The role of dominance (power tripping) in the Islamic Threat
From the first, Islam was a religion of pillage, violence, and compulsion, which it justified and glorified. And it is certainly not "the evident truth of the doctrine itself," to quote Gibbon with regard for what, with characteristic irony, he called the primary reason for the rapid spread of Christianity throughout the civilized world, that explains the exponential growth of the Dar-al-Islam in its early history.
It is important, of course, to distinguish between Islam as a doctrine and Muslims as people. Untold numbers of Muslims desire little more than a quiet life; they have the virtues and the vices of the rest of mankind. Their religion gives to their daily lives an ethical and ritual structure and provides the kind of boundaries that only modern Western intellectuals would have the temerity to belittle.
But the fact that many Muslims are not fanatics is not as comforting as some might think.
In his new book, Islamic Imperialism: A History, Professor Efraim Karsh does not mince words about Mohammed's early and (to all those who do not accept the divinity of his inspiration) unscrupulous resort to robbery and violence, or about Islam's militaristic aspects, or about the link between Islamic tradition and the current wave of fundamentalist violence in the world. The originality of Karsh's interpretation is its underlying assumption that Islam was, from the very beginning, a pretext for personal and dynastic political ambition, from the razzias against the Meccan caravans and the expulsion of Jewish tribes from Medina, to the siege of Vienna a millennium later in 1529, and Hamas today.
Contrary to its universalistic pretensions, Karsh argues, Islam has never succeeded in eliminating political power struggles within the Muslim world, where, on the contrary, such struggles have always been murderous. Islamic regimes, many espousing in the beginning the ascetic principles of what one might call desert Islam, invariably degenerate (if it be degeneration) into luxury- and privilege-loving dynasties. Like all other political entities, Islamic regimes seek to preserve and, if possible, extend their power. They have shown no hesitation in compromising with or allying themselves with those whom they regard as infidels.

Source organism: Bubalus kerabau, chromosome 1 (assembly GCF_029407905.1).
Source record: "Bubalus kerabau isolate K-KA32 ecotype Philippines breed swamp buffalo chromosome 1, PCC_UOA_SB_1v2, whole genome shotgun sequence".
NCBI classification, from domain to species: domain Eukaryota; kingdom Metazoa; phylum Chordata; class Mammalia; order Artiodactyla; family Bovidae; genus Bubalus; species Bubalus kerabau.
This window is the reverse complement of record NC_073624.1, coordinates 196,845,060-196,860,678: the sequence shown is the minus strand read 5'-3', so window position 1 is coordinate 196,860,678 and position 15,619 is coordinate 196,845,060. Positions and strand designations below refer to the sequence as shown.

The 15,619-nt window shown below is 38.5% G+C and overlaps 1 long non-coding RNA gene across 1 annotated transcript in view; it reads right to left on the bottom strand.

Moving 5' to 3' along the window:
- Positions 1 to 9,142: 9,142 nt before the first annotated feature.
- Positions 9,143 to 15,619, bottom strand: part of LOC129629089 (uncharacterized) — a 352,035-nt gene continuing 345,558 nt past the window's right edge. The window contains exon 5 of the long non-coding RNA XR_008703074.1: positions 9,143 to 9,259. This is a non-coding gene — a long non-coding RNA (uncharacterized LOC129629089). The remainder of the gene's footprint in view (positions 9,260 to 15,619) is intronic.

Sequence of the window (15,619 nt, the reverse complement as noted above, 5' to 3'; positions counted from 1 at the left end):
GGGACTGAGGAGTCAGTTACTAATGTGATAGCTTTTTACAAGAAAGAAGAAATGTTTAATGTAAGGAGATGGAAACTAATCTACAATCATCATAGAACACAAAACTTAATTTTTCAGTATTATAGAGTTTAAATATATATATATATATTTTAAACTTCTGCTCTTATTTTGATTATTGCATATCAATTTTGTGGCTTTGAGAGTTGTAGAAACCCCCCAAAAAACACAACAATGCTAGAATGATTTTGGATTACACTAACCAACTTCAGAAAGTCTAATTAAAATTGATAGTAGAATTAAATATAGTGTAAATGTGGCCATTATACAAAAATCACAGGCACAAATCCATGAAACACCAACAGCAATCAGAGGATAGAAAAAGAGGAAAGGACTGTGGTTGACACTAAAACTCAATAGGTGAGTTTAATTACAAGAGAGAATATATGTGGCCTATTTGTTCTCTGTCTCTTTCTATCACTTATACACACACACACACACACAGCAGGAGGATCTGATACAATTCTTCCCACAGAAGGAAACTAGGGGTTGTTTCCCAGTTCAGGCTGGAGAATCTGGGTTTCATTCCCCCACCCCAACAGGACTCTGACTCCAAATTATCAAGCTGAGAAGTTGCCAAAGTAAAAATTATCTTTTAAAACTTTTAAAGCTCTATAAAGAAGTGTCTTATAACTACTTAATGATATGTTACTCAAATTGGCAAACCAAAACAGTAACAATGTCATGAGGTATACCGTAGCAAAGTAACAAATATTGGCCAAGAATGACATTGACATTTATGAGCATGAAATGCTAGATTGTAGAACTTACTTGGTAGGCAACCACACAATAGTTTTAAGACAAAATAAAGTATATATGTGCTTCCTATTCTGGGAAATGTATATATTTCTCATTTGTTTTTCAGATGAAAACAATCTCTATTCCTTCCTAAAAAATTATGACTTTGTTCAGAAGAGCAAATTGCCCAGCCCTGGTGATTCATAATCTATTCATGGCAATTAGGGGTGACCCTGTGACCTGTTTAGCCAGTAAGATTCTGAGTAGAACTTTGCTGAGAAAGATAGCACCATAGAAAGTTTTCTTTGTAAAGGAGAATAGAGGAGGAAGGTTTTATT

Saladin, a mendaciously simplified version of whose exploits has inflamed hysterical sentiment all over the Middle East, was not above forming alliances with Christian monarchs to achieve his imperial ends; the Ottoman caliphate would not have survived as long as it did had the Sultan not exploited European rivalries and allied himself now with one, now with another Christian power.
In short, Islamic imperialism, in Karsh's view, illustrates three transcendent political truths: the Nietzschean drive to power, Michels' iron law of oligarchy, and Marx's economic motor of history. Religious feeling, on this reading, is but an epiphenomenon, a mask for what is really going on.
This interpretation raises the difficult and perhaps unanswerable question of what should count in history as a real, and what as merely an apparent, motive for action. When Bernal Diaz del Castillo claims a religious motive for the conquest of Mexico, at least in part, should we just dismiss it as a sanctimonious lie to justify a more rapacious motive? That he ended up a rich man does not decide the question; and Diaz himself would have taken his material success as a sign that God smiled upon his enterprise, just as Muslims have viewed their early conquests as proof of God's approval and the truth of Mohammed's doctrine. (On the other hand, failure for Muslims never seems to provide proof of the final withdrawal of God's favor, much less of his non-existence, but rather shows his dissatisfaction with the current practices of the supposedly faithful, who will return to His favor only by restoring an earlier, purer form of faith.)
Karsh seems to oscillate between believing that Islamic imperialism is just a variant of imperialism in general—imperialism being more or less a permanent manifestation of the human will to power—and believing that there is something sui generis and therefore uniquely dangerous about it.
I hesitate to rush in where so many better-informed people have hesitated to tread, or have trodden before, but I would put it like this. The urge to domination is nearly a constant of human history. The specific (and baleful) contribution of Islam is that, by attributing sovereignty solely to God, and by pretending in a philosophically primitive way that God's will is knowable independently of human interpretation, and therefore of human interest and desire—in short by allowing nothing to human as against divine nature—it tries to abolish politics. All compromises become mere truces; there is no virtue in compromise in itself. Thus Islam is inherently an unsettling and dangerous factor in world politics, independently of the actual conduct of many Muslims.
Karsh comes close to this conclusion himself, when he writes at the end of the book:
Only when the political elites of the Middle East and the Muslim world reconcile themselves to the reality of state nationalism, forswear pan-Arab and pan-Islamic dreams, and make Islam a matter of private faith rather than a tool of political ambition will the inhabitants of these regions at last be able to look forward to a better future free of would-be Saladins.
The fundamental question is whether Islam as a private faith would still be Islam, or whether such privatization would spell its doom. Do we have the luxury of time to find out? Afterall, it took two millennia for Xtianity to become defanged. All the more reason for Epicureans to take to their gardens.